Arbitration or Mediation: What Is the Difference?

Arbitration or Mediation: What Is the Difference?

Danielle L. Hargrove is the Owner of DLH ADR Solutions PLLC, proud United States Air Force veteran and independent provider of neutral services – solely as a mediator, arbitrator, facilitator and hearing officer. She speaks below on her decision to transform her practice and its impact on her life-work balance, as well as the different skill sets required of good mediators and arbitrators.

Tell us how you came to settle on an ADR practice?

As a former litigator, I tended to resolve issues for my clients by working with opposing parties and counsel before litigation became necessary or viable. I think I have a knack for meeting people where they are and helping them find ways to resolve issues in ways that best suit them. One day in 1995, a former opposing counsel asked if I would be willing to serve as a mediator in one of his cases.  I’ve been mediating ever since. I began arbitrating commercial and employment matters in 2002, eventually expanding into labour arbitration.  I love that I learn new things with each case and the varied parties and industries.  With labour arbitration, the arbitrator must not be an advocate.  This requirement led to me consider a full-time neutral practice.  I do hope to expand my ADR practice internationally.

What personality traits or skill sets make for a good mediator and arbitrator?

The two couldn’t be more different.  Whether arbitrating or mediating, it helps to be a good listener.  I also attribute my success as a mediator to the following practices:

  1. Creativity: I am creative in my proposals or in helping the parties communicate with each other.  Learning what is really important to the parties is critical and it sometimes may not be found in pleadings or their attorney’s arguments.
  2. Persistence: I don’t give up until all avenues have been explored.
  3. Patience: Strong conflict resolution skills are important.  Parties sometimes need to work through things at a slower pace to filter information and emotions.  Sometimes it involves being on the receiving end of displaced negative emotions, such as anger or fear.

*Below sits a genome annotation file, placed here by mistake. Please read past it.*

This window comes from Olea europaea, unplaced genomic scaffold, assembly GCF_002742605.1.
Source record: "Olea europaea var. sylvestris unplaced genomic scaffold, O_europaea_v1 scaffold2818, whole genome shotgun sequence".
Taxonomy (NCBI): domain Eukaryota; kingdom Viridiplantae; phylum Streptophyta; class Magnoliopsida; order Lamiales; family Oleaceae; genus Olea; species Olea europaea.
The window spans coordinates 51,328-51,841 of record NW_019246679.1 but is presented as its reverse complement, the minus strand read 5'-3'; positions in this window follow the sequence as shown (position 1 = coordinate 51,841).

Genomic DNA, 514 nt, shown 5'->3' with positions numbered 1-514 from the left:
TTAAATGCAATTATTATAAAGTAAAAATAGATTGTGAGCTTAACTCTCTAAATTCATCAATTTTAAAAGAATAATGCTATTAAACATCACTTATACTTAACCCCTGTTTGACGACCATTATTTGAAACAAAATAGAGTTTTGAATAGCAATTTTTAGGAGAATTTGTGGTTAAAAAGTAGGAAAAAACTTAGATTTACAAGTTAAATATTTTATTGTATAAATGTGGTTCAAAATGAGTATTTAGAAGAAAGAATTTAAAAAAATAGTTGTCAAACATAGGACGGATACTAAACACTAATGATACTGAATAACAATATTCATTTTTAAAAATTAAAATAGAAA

4. Facilitator: I also try to help parties hear where the other side is coming from and address the challenges of their respective positions in an unbiased, objective way that allows them to safely acknowledge challenges, even if there is disagreement.

 

As the arbitrator, in addition to being a good listener, I strive for my decisions to reflect objectivity, thoughtfulness in considering both parties’ positions, and to provide a fair and just process.  It perhaps goes without saying that competence, timeliness, and a judicial temperament and demeanour make good qualities in an arbitrator as well.

 

Describe a typical day, week or month?

On most days, I work from my home office, reading or studying pleadings and/or writing my decisions.  On other days of the week, I travel to hear my cases.  My neutral practice allows me to maintain a healthy work-life balance just to my liking.

 

Who hires you?

I am honoured to serve on several neutral administering rosters, to include the American Arbitration Association, the Federal Mediation and Conciliation Service, the National Mediation Board, and the Financial Industry Regulatory Authority.  Lawyers or parties to a dispute select neutrals from these rosters, or I am duly appointed through these organisations.  Public and private sector entities also select neutrals, through their representatives, as part of their dispute resolution or grievance processes.  I am also sometimes selected on an ad hoc basis where the parties mutually agree to have me mediate or arbitrate a case.

 

Do you prefer mediating or arbitrating?

I can’t say I have a preference.  I like exercising the different skill sets equally.  I find great fulfilment in facilitating – helping parties hear and be heard.    I also enjoy my role as an arbitrator and honest broker.  As a neutral, I respect and honour the responsibility entrusted to me by the parties. 

 

Danielle L. Hargrove

Attorney*Mediator*Arbitrator

DLH ADR Solutions PLLC

20079 Stone Oak Pkwy #606

San Antonio, TX 78258

210-313-8811

dlh@hargroveadr.com

www.hargroveadr.com

Danielle L. Hargrove has been an active mediator since 1996 and arbitrator since 2002, primarily  in commercial and labor and employment matters, working in both the non-union and union sectors in private and public employment. Danielle is an experienced neutral who manages the process with professionalism and impartiality. Her decisions are always properly grounded in fact, the law and appropriate case precedent.